SPORTS
By Peter Baker | March 5, 1992
This weekendThe mackerel run is in full swing, with several head boats beginning daily trips out of Ocean City this week.The Miss Ocean City and the O.C. Princess are among the boats that will begin daily trips today. The Angler plans to start making daily trips on Saturday.Trips usually start at 7 a.m. and return in midafternoon. The cost is roughly $25 per person, with rod and reel rentals available. Anglers may bring their own gear.Be sure to call ahead to check local weather conditions.
SPORTS
By PETER BAKER | March 5, 1992
THIS WEEKENDThe mackerel run is in full swing, with several head boats beginning daily trips out of Ocean City this week.The Miss Ocean City and the O.C. Princess are among the boats that will begin daily trips today. The Angler plans to start making daily trips on Saturday.Trips usually start at 7 a.m. and return in midafternoon. The cost is roughly $25 per person, with rod and reel rentals available. Anglers may bring their own gear.Be sure to call ahead to check local weather conditions.
SPORTS
By PETER BAKER | December 8, 1994
Last year the Wildlife Division of the Department of Natural Resources funded a telephone survey of 1,002 Maryland residents to determine public support, participation and attitudes toward wildlife viewing in the state.Responsive Management, the Virginia firm that also conducted a survey last year on an early muzzleloader hunting season for deer in Maryland, found that almost 75 percent of those interviewed indicated they might have an interest in observing wildlife.In response to the results of the survey and a trend documented over the past 20 years by the U.S. Fish and Wildlife Service, the Wildlife Division has begun a Watchable Wildlife program to increase viewing and photographic opportunities.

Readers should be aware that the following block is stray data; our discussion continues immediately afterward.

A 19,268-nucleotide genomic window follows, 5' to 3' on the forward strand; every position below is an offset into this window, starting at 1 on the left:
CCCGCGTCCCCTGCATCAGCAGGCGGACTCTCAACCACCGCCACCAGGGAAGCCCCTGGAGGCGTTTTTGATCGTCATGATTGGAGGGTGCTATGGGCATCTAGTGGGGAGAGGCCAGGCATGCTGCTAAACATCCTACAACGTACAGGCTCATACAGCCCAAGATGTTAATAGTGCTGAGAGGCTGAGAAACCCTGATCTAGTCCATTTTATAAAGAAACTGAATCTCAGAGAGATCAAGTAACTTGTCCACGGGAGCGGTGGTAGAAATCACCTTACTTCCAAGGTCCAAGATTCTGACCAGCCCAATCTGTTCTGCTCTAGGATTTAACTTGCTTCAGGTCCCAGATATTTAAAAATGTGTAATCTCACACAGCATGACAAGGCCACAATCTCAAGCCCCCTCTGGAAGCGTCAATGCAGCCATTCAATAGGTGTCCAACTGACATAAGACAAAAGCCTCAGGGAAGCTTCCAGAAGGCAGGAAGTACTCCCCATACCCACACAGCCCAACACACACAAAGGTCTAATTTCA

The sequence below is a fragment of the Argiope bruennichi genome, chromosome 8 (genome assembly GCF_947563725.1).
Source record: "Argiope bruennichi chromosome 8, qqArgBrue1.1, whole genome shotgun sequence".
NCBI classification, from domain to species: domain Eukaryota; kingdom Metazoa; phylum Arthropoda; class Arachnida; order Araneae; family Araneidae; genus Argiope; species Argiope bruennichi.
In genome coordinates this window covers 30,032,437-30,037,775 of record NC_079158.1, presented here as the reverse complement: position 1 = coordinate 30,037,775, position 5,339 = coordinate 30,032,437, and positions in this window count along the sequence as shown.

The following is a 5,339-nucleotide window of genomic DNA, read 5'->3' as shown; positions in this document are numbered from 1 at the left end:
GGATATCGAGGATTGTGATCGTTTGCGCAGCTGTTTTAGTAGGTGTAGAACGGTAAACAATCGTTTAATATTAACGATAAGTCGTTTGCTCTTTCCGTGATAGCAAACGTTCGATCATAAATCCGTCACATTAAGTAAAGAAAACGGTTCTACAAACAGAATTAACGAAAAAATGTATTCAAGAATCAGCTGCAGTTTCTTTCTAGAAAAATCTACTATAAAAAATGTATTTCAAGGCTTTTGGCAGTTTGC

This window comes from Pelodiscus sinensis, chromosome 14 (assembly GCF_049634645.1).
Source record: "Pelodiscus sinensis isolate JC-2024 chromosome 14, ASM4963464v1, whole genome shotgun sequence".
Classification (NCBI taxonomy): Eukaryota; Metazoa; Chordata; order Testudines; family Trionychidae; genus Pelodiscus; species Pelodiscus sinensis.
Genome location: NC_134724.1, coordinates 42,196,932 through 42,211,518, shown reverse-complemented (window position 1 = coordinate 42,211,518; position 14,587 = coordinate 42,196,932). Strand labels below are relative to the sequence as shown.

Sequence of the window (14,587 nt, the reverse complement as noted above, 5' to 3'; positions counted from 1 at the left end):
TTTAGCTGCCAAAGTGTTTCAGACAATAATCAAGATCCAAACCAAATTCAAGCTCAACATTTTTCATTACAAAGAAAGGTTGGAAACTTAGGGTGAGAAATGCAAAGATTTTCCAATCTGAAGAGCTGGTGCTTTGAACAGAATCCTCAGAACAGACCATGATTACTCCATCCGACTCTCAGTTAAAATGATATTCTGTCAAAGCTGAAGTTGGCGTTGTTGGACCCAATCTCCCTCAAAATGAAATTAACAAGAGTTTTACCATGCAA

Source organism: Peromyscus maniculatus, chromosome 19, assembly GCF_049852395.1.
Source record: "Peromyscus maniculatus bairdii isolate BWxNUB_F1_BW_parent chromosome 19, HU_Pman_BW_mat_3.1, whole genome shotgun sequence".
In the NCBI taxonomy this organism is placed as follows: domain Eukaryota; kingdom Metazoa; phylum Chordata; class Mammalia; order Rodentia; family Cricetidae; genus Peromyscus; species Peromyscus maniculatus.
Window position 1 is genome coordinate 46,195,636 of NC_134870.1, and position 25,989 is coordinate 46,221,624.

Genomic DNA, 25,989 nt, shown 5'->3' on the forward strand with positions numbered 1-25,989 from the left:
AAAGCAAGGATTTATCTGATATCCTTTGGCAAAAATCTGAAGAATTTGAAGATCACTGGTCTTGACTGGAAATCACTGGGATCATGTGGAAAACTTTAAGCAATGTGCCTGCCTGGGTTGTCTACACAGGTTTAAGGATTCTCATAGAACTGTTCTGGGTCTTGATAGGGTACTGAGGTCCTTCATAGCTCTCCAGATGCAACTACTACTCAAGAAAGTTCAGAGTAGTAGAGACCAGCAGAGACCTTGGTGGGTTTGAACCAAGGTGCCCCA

SPORTS
By Peter Baker and Peter Baker,Sun Staff Writer | March 3, 1994
By early this week, wildlife division personnel in Maryland and Virginia had collected more than 4,000 carcasses of waterfowl dead from the recent outbreak of avian cholera.Dead waterfowl, mainly sea ducks, have been collected from shorelines at Sandy Point and Kent Island as far south as Virginia Beach. The greatest concentrations in Maryland have been in Calvert and St. Mary's counties on the western shore of the Chesapeake Bay and at Tilghman Island and the south shore of the Choptank River in Talbot and Dorchester counties on the Eastern Shore.
NEWS
By TaNoah V. Sterling and TaNoah V. Sterling,Staff Writer | January 2, 1994